Proposed redistricting would affect 4 New Albany Floyd County el - WDRB 41 Louisville News

Proposed redistricting would affect 4 New Albany Floyd County elementary schools

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On Wednesday night, Superintendent Brad Snyder held an informative meeting for parents in the district who would be directly affected by the proposed changed. On Wednesday night, Superintendent Brad Snyder held an informative meeting for parents in the district who would be directly affected by the proposed changed.
The school board is recommending trustees redistrict a portion of elementary school zones to make student/teacher ratios lower. The school board is recommending trustees redistrict a portion of elementary school zones to make student/teacher ratios lower.

NEW ALBANY, Ind. (WDRB) -- Hundreds of students in the New Albany Floyd County School District could be sent to new schools next year because of a change in redistricting.

The school board is recommending trustees redistrict a portion of elementary school zones to make student/teacher ratios lower. The current boundaries would be moved north to re-balance school populations.

On Wednesday night, Superintendent Brad Snyder held an informative meeting for parents in the district who would be directly affected by the proposed changed.

Seven-hundred-fifty students currently attend Mount Tabor, and 260 are enrolled in Green Valley Elementary, which will be open for the 2018-19 school year. Hazelwood Middle and Scribner Middle Schools would also be affected, because the two elementary schools feed into them.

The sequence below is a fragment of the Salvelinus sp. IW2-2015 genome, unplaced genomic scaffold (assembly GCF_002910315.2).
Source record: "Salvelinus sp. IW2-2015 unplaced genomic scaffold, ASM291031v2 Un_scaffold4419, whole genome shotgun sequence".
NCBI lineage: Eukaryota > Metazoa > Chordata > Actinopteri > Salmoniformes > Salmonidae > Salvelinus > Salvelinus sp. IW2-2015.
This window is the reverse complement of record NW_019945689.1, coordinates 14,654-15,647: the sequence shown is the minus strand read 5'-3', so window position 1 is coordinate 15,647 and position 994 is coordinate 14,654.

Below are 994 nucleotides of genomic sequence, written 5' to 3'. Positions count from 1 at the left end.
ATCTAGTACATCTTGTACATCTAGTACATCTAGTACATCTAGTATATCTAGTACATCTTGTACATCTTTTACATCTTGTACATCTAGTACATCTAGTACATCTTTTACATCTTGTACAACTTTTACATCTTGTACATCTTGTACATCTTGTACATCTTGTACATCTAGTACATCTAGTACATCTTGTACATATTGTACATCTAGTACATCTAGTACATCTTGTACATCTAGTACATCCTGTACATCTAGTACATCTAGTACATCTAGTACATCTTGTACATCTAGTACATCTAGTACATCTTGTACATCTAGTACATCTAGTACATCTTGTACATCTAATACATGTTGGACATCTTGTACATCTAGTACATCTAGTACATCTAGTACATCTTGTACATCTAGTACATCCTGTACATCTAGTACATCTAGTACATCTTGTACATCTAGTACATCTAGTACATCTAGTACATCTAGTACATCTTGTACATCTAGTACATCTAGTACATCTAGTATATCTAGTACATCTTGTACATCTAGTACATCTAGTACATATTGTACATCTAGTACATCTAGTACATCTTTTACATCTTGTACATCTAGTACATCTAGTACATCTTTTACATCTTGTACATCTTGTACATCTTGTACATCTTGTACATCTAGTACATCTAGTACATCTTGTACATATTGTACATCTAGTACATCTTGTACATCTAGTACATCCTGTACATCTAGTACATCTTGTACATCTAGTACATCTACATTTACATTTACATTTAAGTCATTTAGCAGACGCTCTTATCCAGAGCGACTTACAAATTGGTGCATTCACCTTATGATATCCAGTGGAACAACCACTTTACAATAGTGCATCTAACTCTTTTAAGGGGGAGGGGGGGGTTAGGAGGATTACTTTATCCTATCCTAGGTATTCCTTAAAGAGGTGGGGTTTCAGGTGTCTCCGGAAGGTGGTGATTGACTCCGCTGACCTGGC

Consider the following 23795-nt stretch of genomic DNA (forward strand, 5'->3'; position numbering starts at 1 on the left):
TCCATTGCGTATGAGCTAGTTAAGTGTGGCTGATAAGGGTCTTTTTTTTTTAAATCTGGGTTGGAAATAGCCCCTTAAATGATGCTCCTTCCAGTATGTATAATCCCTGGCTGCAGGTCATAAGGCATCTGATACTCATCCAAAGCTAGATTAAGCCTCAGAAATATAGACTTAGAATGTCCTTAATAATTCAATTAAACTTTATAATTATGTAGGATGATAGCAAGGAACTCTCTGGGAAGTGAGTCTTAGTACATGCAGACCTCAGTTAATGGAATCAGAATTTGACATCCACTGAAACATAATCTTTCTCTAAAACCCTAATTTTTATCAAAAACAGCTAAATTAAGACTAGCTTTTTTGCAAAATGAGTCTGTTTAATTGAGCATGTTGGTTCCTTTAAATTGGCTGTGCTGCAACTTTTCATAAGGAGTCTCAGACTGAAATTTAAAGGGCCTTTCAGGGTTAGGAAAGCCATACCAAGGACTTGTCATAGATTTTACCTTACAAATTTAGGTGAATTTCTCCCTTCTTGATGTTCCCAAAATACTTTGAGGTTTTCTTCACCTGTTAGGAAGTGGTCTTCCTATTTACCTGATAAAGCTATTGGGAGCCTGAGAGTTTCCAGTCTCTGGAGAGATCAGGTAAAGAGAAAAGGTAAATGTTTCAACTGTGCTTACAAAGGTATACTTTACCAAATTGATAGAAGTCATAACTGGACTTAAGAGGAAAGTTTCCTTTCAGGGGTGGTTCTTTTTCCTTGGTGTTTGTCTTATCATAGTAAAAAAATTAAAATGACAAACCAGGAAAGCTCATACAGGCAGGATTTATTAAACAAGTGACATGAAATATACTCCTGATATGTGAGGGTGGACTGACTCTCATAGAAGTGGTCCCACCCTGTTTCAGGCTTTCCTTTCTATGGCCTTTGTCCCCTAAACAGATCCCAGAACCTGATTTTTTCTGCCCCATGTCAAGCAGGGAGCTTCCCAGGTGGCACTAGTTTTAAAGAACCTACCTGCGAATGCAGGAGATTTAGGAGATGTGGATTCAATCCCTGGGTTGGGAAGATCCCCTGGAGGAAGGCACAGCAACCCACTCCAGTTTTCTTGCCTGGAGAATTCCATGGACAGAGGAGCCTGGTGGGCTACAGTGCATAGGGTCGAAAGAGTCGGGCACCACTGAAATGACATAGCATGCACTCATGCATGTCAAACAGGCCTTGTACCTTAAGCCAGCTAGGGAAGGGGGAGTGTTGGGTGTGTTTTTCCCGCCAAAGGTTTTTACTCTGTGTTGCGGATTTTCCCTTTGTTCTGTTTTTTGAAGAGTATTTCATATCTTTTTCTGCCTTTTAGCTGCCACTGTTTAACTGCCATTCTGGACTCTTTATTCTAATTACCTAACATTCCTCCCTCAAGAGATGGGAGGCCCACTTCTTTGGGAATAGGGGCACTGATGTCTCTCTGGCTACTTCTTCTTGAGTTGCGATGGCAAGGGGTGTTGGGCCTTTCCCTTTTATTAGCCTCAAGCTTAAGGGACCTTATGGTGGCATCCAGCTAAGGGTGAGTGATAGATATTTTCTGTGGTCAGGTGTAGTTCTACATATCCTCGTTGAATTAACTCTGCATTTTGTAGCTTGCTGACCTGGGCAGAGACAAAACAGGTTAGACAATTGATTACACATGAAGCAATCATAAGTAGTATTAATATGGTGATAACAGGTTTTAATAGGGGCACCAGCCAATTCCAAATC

“I want to say 160 students could be impacted on the elementary side and 115 on the middle side,” Snyder said.

Talk of redistricting leaves some parents concerned about where their children will go next year.

“We just live down the street. She’s got friends here that she has already made. I feel like that is kind of splitting everybody up,” said Jacqueline Smith, who has a daughter in the school district. “Really, I’d prefer for her to stay here since she has already been here. I am not too fond of it, really.”

The district says socioeconomic status is not a factor into the switching of the students. It’s all about the sizes of the schools and moving the district border north to accommodate the new school.

Still, parents are hesitant, especially when it comes to transportation.

"They are moving the boundaries, so she is going to have to switch schools to Scribner because of not being able to have a bus system to take her to Hazelwood,” said Jeanette Hartley, who has a sixth grade daughter. “They said they would keep her in her classes that she is in. They would do everything that they could to help her with the transition … and that is the most important thing.”

The school board is expected to vote on the proposal at their next meeting April 30.

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